Vicky Hartzler — taking advantage of central Missouri's deep anger and distrust of government — decisively upset 34-year House veteran Ike Skelton on Tuesday.
With more than 92 percent of the district's precincts reporting, Hartzler, the Republican, had 51 percent of the votes. Skelton, the Democrat, had 45 percent.
"I've told people all along that this district has been fed up and fired up and ready to stand up, and we did," Hartzler told cheering supporters.
Hartzler's victory was part of a huge national sweep for her party, and reflected the strongly conservative nature of the 4th Congressional District.
Skelton had appealed for votes by pointing out his opposition to his party's health care reform and longtime support for the military. But it was not enough to overcome Hartzler's persistent criticism of his ties to the unpopular Democratic leadership in Congress.
He conceded the race shortly after 10:15 p.m., speaking to supporters in Lexington.
"I cannot thank my neighbors, my friends, my supporters enough," he said. "No one in political life has had greater friendship or support than I."
Skelton's race attracted national attention because he's chairman of the House Armed Services Committee and is considered one of the leading members of his party on Capitol Hill. Over the years he used his influence and senior status to protect military installations such Whiteman Air Force Base and Fort Leonard Wood.
His defeat also marks the end of a political career that stretched for roughly half a century. In 1962, former President Harry S. Truman first suggested the then-county prosecutor run for Congress. Fourteen years later, Skelton finally took Truman's advice, winning the first of 17 consecutive terms.
Jack Hackley of Oak Grove called Skelton's defeat "devastating."
"Independent voters wanted a change in Washington," he said. "When the pendulum swings, there's nothing you can do."While Hartzler's victory was considered a mild upset, it is not shocking. The 4th District — nearly 15,000 square miles, stretching through much of central and west-central Missouri — voted overwhelmingly for Republican John McCain in 2008. Republicans targeted the district early in the election cycle.
Hartzler campaigned relentlessly throughout the 25-county district, linking Skelton to the "Nancy Pelosi agenda" and sharply attacking his votes for a cap-and-trade energy bill, the economic stimulus spending, and the TARP bank bailout.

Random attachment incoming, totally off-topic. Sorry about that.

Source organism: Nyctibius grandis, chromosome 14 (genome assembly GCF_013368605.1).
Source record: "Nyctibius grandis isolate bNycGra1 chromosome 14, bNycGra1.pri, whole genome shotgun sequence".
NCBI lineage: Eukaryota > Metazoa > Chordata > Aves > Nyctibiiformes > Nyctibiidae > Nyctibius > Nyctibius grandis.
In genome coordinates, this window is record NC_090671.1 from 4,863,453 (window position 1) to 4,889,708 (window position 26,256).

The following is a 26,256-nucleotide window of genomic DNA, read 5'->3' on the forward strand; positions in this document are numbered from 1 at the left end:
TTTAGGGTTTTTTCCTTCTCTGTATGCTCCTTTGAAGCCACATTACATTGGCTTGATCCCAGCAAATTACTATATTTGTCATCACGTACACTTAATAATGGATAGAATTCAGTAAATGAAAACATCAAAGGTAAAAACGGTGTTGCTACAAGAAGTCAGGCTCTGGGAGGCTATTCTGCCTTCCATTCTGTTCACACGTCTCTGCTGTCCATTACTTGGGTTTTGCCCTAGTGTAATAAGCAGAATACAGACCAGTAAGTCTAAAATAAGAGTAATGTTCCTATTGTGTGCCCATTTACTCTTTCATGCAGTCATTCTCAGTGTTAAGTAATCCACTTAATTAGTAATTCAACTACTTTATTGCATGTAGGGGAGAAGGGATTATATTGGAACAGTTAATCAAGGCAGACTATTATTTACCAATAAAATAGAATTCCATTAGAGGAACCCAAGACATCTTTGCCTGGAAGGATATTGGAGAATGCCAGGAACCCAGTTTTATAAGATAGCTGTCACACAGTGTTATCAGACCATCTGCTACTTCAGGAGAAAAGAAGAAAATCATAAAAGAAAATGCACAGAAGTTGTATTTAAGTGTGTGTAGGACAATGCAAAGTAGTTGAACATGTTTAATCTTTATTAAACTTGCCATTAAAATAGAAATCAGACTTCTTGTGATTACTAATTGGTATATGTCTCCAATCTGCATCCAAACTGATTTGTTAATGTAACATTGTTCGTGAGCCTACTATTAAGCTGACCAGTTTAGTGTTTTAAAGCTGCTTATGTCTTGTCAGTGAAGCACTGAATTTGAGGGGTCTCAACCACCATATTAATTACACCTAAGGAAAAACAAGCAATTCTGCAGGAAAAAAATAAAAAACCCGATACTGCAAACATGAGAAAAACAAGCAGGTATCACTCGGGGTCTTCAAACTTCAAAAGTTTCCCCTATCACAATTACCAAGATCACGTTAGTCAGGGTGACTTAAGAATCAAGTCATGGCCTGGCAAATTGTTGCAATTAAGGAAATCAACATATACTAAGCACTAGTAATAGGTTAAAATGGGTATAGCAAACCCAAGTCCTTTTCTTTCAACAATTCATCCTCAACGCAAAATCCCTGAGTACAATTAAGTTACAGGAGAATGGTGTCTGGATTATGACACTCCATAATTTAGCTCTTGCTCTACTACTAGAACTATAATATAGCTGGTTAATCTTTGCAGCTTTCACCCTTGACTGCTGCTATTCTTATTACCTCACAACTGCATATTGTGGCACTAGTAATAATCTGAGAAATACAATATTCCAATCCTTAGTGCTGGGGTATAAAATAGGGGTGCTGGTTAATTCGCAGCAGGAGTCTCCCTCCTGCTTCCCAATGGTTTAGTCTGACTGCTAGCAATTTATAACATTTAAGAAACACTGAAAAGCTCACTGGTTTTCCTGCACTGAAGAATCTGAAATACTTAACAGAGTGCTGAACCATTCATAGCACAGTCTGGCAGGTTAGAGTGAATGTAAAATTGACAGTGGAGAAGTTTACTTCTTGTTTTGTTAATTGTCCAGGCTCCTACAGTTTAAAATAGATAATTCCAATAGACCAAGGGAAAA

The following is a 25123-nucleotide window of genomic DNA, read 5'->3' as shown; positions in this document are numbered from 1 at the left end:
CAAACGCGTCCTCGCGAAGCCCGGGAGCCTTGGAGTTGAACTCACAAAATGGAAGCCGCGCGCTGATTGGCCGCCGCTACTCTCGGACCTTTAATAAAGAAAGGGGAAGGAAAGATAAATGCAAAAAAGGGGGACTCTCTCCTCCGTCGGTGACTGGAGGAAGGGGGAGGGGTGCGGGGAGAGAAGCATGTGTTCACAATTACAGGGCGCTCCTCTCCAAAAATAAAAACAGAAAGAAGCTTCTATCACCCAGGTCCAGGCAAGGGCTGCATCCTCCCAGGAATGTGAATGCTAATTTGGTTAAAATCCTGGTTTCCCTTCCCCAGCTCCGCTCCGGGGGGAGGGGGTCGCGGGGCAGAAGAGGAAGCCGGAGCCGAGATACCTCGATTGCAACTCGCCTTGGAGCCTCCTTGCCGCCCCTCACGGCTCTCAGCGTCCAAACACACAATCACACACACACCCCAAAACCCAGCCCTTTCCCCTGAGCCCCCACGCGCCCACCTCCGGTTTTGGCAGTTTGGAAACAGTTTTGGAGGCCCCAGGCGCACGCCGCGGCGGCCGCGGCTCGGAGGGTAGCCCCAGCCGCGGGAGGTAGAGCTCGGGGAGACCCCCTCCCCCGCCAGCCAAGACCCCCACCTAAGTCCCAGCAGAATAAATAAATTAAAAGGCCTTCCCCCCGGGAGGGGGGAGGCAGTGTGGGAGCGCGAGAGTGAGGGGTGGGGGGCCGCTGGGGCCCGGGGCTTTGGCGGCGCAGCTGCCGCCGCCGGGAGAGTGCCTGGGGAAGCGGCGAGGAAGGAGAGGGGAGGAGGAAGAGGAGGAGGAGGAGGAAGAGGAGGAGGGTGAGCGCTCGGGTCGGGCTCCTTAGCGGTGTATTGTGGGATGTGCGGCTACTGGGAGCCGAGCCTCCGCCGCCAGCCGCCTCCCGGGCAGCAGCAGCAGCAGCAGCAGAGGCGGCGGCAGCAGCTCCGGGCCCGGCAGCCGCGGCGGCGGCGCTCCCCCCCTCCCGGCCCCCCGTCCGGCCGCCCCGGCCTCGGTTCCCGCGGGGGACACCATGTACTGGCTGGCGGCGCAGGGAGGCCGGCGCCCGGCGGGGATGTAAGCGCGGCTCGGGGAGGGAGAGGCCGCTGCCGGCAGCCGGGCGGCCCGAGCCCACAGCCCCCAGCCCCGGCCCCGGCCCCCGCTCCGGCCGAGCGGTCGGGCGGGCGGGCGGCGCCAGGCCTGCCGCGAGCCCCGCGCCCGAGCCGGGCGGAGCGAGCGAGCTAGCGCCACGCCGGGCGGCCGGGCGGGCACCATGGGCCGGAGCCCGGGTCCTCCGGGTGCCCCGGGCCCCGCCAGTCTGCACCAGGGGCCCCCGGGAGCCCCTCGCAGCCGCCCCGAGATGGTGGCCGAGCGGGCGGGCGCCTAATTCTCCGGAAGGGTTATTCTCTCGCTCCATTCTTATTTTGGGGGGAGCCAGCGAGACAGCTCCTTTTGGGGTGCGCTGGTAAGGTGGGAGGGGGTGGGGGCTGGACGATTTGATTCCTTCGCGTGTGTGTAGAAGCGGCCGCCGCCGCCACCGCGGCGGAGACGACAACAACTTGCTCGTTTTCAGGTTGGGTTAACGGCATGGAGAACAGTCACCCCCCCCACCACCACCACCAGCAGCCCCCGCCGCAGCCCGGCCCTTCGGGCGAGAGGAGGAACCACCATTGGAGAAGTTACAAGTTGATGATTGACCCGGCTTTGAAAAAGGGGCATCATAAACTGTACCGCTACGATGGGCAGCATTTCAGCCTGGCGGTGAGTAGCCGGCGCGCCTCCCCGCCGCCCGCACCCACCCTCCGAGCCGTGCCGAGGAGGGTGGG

Skelton had leads Tuesday evening in Johnson and Pulaski counties, home to the two military installations, but he lost decisively to Hartzler in rural areas along the southern and western tiers of the district.
Her supporters were ecstatic.
"I know Vicky," said Randy Pike, a Bates County commissioner. "I trust her. She's going to do a great job."
Forrest Williams, watching returns with his wife, Lucille, said Hartzler would do what she promised during the campaign.
But he had added a warning: "We'll get rid of people in two years if they don't do what we say."Hartzler was aided by a fundraising effort that fell short of Skelton's, but still provided ample resources for media campaigns in Kansas City, Springfield, and Columbia. Hartzler raised more than $1.1 million through mid-October, compared with Skelton's $2.2 million.
Democrats said Skelton was prepared for a serious challenge and ran an aggressive campaign against Hartzler — precisely the campaign party leaders thought would be needed.
But she successfully deflected charges that as a member of the state legislature she had voted against gun rights and bonuses for Missouri's National Guardsmen. She also brushed off criticism that her family's farming interests had accepted more than $750,000 in taxpayer subsidies since the mid-1990s, despite her opposition to some federal spending and her criticism of the deficit and debt.
And she hammered Skelton for his congressional votes, particularly cap-and-trade, a bill that deeply worried farmers in the district.
He defended that vote late in the campaign — arguing the bill actually protected farmers. And he told The Kansas City Star last week he had no regrets about his campaign's message.
"I represent the people of this district," the 78-year-old congressman said. "I'm an independent voice."
Hartzler, 50,is expected to be a reliably conservative vote in the House. The leadership has promised her a seat on the Armed Services Committee, although as a freshman she'll have little direct influence there.
Her faith also is likely to be a central focus of her service in Washington. In fact, she has written a book, "Running God's Way: Step by Step to a Successful Political Campaign," and she once orchestrated a statewide campaign against same-sex marriage.
Hartzler lives with her husband, Lowell, outside of Harrisonville. The family runs farm implement dealerships as well as a 1,600-acre farm.